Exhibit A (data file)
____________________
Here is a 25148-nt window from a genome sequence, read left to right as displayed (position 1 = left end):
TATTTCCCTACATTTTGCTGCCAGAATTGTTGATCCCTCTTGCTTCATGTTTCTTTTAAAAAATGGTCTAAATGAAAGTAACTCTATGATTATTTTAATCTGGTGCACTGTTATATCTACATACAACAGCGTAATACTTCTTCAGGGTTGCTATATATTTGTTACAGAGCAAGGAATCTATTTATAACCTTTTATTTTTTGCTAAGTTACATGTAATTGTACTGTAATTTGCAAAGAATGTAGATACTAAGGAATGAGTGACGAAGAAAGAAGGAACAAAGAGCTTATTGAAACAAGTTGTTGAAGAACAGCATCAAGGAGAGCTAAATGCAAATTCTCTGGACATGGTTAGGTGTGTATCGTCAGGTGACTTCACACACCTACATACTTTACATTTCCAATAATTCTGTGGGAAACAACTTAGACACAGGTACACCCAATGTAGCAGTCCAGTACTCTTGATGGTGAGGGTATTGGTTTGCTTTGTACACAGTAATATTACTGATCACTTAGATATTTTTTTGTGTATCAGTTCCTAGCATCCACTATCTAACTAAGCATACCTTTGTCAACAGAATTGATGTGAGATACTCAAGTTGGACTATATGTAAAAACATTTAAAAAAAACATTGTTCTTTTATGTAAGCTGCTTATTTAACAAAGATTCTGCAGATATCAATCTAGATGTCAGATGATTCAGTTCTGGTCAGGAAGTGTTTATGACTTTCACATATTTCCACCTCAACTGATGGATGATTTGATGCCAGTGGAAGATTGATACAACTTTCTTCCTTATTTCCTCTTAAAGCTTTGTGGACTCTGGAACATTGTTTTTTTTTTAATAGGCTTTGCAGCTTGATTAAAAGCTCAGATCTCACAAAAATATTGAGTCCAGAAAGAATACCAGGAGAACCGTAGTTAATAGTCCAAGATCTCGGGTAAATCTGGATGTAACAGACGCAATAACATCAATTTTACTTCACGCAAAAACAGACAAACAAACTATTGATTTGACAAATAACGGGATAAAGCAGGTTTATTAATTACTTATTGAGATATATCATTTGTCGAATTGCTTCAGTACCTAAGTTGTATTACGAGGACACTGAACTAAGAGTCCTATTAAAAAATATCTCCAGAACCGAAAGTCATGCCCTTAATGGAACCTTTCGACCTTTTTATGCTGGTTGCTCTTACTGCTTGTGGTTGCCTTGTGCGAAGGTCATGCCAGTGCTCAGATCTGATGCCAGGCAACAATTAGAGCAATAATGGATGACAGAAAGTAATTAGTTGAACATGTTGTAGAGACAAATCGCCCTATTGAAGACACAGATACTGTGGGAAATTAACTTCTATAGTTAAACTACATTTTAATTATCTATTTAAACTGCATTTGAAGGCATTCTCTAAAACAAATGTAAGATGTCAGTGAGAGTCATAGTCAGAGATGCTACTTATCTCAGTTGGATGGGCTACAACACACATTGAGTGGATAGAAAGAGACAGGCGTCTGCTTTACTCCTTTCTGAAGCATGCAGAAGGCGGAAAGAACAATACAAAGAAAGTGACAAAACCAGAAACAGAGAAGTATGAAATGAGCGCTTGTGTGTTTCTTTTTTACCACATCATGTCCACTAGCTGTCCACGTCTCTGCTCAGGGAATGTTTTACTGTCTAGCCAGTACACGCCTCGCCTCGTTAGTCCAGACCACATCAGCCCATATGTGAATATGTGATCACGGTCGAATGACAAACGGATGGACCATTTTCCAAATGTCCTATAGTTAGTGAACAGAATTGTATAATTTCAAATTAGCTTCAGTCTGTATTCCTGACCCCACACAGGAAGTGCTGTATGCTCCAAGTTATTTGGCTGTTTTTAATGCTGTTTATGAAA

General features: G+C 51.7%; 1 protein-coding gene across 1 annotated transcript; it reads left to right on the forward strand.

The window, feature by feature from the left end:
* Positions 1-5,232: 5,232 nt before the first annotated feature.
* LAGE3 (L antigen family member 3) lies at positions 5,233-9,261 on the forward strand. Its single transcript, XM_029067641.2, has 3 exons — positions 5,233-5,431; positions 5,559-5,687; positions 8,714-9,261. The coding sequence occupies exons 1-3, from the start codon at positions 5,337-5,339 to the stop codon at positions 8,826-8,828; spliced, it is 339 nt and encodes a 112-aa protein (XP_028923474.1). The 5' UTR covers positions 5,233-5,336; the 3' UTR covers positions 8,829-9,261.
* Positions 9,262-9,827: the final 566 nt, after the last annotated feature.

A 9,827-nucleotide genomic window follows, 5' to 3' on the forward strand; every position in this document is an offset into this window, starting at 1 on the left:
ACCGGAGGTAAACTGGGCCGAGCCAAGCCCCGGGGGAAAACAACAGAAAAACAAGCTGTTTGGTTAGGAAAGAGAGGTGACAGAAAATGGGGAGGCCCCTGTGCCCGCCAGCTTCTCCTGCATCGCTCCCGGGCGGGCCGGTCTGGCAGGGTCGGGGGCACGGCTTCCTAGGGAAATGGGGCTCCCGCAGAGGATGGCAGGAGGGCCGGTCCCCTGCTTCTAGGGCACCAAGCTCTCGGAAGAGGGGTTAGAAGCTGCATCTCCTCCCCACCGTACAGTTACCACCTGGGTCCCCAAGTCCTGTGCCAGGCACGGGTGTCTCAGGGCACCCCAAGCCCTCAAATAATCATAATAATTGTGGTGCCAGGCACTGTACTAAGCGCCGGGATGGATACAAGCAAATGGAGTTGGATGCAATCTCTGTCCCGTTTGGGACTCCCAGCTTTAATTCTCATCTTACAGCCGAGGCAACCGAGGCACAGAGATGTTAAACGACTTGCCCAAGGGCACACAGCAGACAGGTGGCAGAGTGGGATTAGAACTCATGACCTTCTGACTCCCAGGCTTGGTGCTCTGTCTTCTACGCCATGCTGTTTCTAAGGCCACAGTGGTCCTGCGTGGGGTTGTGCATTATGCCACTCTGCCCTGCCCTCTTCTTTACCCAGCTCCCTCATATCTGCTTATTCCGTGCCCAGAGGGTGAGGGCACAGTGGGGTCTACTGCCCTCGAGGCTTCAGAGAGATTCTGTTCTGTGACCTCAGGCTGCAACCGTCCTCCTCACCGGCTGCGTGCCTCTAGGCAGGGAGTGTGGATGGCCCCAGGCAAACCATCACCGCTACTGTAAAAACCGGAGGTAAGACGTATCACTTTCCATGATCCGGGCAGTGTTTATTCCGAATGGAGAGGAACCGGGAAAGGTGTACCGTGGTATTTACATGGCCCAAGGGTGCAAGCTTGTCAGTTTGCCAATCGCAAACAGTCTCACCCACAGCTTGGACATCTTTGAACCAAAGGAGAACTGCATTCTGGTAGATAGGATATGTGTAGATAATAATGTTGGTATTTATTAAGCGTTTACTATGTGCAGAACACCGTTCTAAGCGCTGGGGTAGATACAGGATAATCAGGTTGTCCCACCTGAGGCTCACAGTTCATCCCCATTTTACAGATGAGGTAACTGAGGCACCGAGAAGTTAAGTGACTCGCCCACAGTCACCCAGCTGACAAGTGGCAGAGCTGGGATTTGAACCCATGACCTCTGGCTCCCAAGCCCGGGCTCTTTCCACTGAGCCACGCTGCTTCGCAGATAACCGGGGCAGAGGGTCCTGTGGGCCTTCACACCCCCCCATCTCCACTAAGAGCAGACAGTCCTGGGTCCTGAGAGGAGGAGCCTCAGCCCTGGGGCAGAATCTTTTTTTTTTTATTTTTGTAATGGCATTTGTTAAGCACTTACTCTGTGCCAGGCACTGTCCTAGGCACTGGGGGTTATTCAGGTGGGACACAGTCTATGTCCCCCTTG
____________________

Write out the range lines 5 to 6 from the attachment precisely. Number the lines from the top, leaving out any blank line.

* Positions 1-5,232: 5,232 nt before the first annotated feature.
* LAGE3 (L antigen family member 3) lies at positions 5,233-9,261 on the forward strand. Its single transcript, XM_029067641.2, has 3 exons — positions 5,233-5,431; positions 5,559-5,687; positions 8,714-9,261. The coding sequence occupies exons 1-3, from the start codon at positions 5,337-5,339 to the stop codon at positions 8,826-8,828; spliced, it is 339 nt and encodes a 112-aa protein (XP_028923474.1). The 5' UTR covers positions 5,233-5,336; the 3' UTR covers positions 8,829-9,261.